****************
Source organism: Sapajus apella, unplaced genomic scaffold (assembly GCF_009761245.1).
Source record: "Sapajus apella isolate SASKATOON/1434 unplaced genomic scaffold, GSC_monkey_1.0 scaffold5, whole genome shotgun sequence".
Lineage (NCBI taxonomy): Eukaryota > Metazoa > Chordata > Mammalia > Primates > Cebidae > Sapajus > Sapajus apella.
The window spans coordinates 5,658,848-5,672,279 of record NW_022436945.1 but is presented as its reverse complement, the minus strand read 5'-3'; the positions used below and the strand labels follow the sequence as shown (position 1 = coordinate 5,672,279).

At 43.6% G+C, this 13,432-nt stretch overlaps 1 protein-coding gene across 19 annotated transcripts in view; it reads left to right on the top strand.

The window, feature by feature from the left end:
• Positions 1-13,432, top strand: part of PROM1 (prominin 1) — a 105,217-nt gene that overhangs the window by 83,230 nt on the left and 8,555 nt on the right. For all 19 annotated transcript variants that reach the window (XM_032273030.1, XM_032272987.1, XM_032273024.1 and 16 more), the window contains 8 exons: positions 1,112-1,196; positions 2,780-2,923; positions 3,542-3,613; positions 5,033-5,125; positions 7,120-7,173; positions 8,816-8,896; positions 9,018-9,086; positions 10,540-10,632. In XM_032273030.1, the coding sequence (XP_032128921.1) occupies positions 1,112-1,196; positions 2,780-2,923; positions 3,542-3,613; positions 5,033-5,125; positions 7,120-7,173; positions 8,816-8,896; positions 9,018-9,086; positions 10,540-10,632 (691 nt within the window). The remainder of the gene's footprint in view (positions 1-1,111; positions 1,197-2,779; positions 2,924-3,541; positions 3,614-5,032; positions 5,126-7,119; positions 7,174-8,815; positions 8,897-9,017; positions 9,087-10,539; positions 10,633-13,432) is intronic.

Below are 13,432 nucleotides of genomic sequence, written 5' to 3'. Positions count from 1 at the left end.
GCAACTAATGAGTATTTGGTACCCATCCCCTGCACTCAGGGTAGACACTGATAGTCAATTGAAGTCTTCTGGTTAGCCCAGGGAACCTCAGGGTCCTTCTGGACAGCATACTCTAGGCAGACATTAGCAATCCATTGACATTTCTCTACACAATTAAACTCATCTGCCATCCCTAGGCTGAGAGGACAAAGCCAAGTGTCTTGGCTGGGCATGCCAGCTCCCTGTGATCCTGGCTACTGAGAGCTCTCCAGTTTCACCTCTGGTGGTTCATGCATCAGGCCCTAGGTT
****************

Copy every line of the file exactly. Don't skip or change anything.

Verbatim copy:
Source organism: Sapajus apella, unplaced genomic scaffold (assembly GCF_009761245.1).
Source record: "Sapajus apella isolate SASKATOON/1434 unplaced genomic scaffold, GSC_monkey_1.0 scaffold5, whole genome shotgun sequence".
Lineage (NCBI taxonomy): Eukaryota > Metazoa > Chordata > Mammalia > Primates > Cebidae > Sapajus > Sapajus apella.
The window spans coordinates 5,658,848-5,672,279 of record NW_022436945.1 but is presented as its reverse complement, the minus strand read 5'-3'; the positions used below and the strand labels follow the sequence as shown (position 1 = coordinate 5,672,279).

At 43.6% G+C, this 13,432-nt stretch overlaps 1 protein-coding gene across 19 annotated transcripts in view; it reads left to right on the top strand.

The window, feature by feature from the left end:
• Positions 1-13,432, top strand: part of PROM1 (prominin 1) — a 105,217-nt gene that overhangs the window by 83,230 nt on the left and 8,555 nt on the right. For all 19 annotated transcript variants that reach the window (XM_032273030.1, XM_032272987.1, XM_032273024.1 and 16 more), the window contains 8 exons: positions 1,112-1,196; positions 2,780-2,923; positions 3,542-3,613; positions 5,033-5,125; positions 7,120-7,173; positions 8,816-8,896; positions 9,018-9,086; positions 10,540-10,632. In XM_032273030.1, the coding sequence (XP_032128921.1) occupies positions 1,112-1,196; positions 2,780-2,923; positions 3,542-3,613; positions 5,033-5,125; positions 7,120-7,173; positions 8,816-8,896; positions 9,018-9,086; positions 10,540-10,632 (691 nt within the window). The remainder of the gene's footprint in view (positions 1-1,111; positions 1,197-2,779; positions 2,924-3,541; positions 3,614-5,032; positions 5,126-7,119; positions 7,174-8,815; positions 8,897-9,017; positions 9,087-10,539; positions 10,633-13,432) is intronic.

Below are 13,432 nucleotides of genomic sequence, written 5' to 3'. Positions count from 1 at the left end.
GCAACTAATGAGTATTTGGTACCCATCCCCTGCACTCAGGGTAGACACTGATAGTCAATTGAAGTCTTCTGGTTAGCCCAGGGAACCTCAGGGTCCTTCTGGACAGCATACTCTAGGCAGACATTAGCAATCCATTGACATTTCTCTACACAATTAAACTCATCTGCCATCCCTAGGCTGAGAGGACAAAGCCAAGTGTCTTGGCTGGGCATGCCAGCTCCCTGTGATCCTGGCTACTGAGAGCTCTCCAGTTTCACCTCTGGTGGTTCATGCATCAGGCCCTAGGTT